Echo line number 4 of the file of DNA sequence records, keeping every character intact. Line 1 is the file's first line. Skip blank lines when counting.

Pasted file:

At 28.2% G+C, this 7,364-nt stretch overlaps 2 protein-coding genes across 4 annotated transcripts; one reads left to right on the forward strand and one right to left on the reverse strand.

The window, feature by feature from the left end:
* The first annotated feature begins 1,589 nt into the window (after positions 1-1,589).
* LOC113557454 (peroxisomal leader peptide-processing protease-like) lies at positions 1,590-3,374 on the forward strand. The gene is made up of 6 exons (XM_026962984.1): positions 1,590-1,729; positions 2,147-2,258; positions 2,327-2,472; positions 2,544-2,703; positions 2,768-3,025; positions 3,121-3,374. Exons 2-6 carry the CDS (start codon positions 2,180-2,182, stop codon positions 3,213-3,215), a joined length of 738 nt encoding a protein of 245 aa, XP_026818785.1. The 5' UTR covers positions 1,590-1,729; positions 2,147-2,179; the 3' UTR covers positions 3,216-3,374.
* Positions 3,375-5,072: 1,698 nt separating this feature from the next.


* LOC113557454 (peroxisomal leader peptide-processing protease-like) lies at positions 1,590-3,374 on the forward strand. The gene is made up of 6 exons (XM_026962984.1): positions 1,590-1,729; positions 2,147-2,258; positions 2,327-2,472; positions 2,544-2,703; positions 2,768-3,025; positions 3,121-3,374. Exons 2-6 carry the CDS (start codon positions 2,180-2,182, stop codon positions 3,213-3,215), a joined length of 738 nt encoding a protein of 245 aa, XP_026818785.1. The 5' UTR covers positions 1,590-1,729; positions 2,147-2,179; the 3' UTR covers positions 3,216-3,374.